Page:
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5 Ways To Accurately Measure Your Sales Team's Performance

By Darren Pierce on Sep 16, 2014 6:00:00 AM

If I were to guess, you and I are similar in at least one way—we like to measure things. We like to create goals, establish metrics, and analyze output to determine if we’ve reached our objectives.

How else can you identify improvements?

This is a post for sales managers that want to get the most out their teams because it outlines 5 key performance indicators that can be used to measure and improve upon your sales team’s current performance.

1) Quotas

This is far and away the most used sales performance metric. Quotas serve to give individuals (and sometimes entire teams) tangible goals. It’s a pretty black and white metric. Did you meet your quota or didn’t you? Why or why not?

Things to consider when creating quotas:

  • Company’s overall revenue goals
  • Historical revenue generation
  • Past sales performance of team

2) Lead Conversion Ratio

The lead conversion ratio is the ratio of the number of leads that convert to a qualified opportunity.

This is important because, as well all know, not every lead turns into a qualified opportunity. Using this metric, we can measure our lead generation effectiveness and determine if changes need to be made in this part of the sales cycle.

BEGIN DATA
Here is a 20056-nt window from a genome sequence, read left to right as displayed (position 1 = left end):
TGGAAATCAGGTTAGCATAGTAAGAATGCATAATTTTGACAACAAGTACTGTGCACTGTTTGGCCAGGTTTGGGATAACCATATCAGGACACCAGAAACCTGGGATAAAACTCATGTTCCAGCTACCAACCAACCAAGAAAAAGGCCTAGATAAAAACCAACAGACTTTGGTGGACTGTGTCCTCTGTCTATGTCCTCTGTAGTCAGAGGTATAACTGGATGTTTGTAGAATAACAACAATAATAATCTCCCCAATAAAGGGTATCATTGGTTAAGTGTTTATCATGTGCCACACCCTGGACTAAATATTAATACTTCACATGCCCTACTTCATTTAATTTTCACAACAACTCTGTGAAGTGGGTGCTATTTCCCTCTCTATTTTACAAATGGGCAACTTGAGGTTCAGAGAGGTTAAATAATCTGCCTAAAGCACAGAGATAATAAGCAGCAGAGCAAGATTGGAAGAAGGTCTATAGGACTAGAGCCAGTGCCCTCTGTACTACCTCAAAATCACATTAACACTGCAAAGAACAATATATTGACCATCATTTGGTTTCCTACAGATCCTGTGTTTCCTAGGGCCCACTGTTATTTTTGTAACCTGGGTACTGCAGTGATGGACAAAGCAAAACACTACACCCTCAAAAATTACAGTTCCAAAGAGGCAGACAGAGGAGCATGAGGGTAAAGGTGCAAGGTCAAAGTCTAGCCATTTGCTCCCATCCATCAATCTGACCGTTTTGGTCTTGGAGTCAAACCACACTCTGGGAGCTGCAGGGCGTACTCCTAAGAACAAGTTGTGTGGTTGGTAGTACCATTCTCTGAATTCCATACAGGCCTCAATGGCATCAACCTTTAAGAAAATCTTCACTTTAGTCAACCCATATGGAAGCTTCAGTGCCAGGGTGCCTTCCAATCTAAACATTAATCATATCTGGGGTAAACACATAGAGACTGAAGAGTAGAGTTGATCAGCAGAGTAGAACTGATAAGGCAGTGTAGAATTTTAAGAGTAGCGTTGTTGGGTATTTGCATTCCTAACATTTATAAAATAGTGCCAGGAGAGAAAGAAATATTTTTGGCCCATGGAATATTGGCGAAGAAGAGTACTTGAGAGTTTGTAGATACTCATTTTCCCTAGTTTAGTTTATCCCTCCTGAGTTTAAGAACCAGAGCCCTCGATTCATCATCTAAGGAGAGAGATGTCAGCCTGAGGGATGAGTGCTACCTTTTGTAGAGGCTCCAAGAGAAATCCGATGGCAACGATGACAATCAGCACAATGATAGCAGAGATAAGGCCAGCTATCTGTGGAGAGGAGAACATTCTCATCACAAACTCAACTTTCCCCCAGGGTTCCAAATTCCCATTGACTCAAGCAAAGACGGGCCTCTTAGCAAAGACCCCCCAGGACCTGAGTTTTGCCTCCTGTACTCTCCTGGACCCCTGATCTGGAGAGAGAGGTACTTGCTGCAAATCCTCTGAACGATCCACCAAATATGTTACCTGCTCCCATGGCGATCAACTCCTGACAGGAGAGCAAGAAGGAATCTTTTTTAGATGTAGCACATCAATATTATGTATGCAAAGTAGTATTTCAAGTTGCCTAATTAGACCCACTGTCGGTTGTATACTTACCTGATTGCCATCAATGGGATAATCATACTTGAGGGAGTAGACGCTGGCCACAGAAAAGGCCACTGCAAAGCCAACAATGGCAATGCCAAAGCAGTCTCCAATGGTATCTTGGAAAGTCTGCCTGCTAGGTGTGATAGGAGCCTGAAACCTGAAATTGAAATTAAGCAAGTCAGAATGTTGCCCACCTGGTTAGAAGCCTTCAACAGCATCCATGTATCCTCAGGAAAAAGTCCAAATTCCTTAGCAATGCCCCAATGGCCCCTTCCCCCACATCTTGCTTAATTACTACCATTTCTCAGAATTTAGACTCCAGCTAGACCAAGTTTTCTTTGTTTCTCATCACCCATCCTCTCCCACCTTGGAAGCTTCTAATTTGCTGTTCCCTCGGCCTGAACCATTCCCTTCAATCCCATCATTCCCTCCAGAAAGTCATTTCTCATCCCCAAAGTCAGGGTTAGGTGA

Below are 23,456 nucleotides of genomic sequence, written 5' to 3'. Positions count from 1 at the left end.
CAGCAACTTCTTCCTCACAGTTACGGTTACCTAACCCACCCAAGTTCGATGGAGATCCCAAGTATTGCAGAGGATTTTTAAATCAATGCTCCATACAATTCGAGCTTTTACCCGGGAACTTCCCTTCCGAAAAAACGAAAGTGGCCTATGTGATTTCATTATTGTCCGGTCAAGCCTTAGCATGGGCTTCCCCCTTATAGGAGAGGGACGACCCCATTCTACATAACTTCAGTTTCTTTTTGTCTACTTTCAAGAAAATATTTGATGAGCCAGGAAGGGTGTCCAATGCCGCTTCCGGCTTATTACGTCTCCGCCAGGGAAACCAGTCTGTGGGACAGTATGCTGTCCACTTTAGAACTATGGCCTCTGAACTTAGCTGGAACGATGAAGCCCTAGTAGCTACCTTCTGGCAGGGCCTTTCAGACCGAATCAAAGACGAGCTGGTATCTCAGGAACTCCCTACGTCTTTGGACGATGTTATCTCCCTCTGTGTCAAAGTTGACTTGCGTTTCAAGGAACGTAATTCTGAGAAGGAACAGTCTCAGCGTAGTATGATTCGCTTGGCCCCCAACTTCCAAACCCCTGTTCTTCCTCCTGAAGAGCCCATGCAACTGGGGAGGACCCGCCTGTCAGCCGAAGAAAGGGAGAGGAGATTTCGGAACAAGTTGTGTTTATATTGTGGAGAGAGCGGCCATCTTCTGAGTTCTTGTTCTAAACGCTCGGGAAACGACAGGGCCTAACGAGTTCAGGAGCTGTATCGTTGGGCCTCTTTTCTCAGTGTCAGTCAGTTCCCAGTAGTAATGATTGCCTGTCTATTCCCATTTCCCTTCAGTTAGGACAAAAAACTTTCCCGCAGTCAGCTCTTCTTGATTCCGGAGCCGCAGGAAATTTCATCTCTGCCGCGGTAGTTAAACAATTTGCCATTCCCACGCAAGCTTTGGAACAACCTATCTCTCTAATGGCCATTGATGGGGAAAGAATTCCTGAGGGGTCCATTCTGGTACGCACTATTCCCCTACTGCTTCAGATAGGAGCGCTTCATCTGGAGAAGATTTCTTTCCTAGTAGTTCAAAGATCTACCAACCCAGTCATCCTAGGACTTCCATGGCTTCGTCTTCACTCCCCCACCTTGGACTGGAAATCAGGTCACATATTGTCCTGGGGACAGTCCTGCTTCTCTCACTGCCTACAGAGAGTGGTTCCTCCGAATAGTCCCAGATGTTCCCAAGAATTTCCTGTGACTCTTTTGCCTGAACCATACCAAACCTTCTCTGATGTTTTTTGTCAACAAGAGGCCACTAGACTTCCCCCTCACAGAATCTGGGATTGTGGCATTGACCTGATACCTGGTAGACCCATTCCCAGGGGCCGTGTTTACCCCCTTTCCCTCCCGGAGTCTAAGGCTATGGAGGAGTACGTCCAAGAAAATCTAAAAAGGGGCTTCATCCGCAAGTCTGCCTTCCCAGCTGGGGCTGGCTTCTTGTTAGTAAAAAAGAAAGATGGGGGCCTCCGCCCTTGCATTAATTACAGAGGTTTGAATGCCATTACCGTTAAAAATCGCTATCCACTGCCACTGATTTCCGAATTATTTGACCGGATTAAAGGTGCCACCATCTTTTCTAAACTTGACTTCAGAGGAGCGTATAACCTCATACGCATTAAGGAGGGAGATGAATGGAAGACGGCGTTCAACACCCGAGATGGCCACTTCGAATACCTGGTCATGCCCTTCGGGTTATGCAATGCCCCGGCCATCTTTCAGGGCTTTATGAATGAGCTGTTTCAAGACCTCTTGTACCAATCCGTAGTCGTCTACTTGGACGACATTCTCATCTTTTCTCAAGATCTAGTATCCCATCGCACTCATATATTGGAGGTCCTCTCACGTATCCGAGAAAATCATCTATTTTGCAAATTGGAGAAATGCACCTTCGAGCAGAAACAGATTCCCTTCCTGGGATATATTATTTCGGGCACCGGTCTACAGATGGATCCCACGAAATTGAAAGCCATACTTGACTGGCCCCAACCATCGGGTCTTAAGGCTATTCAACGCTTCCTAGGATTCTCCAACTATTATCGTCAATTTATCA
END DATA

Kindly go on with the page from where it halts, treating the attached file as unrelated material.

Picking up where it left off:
3) Sales Conversion Ratio

This ratio is the ratio of the number of qualified opportunities that convert to actual sales.

Again, this is a great way to measure your effectiveness in a certain area of the sales cycle. Great, you’re getting qualified leads, but your sales people aren’t closing the deal. What could be the problem there?

4) New Meetings Per Month

What I like about this measurement is not that it has a direct correlation to sales—obviously not every meeting leads to a sale—but that it tells me how much time is being spent on lead generation. How much effort is being put into the prospecting process? Could we find a way to make it more efficient?

Combine this measurement with the ones above and you’ll get some useful data.

5) Rate Of Follow Up

Persistence really does pay off.

About 10% of sales are closed on the 4th contact, and 80% are made on the 5th to 12th contact.

As a sales manager, you’re hope is that every qualified lead is being followed up on multiple times. Tracking the rate of follow up will tell if you if that’s happening and if further action needs to be taken.

These 5 key performance indicators will help you identify areas of improvement for your sales team.

How do you measure performance?

Share your thoughts in the comments!

Image: Flickr

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Written by Darren Pierce

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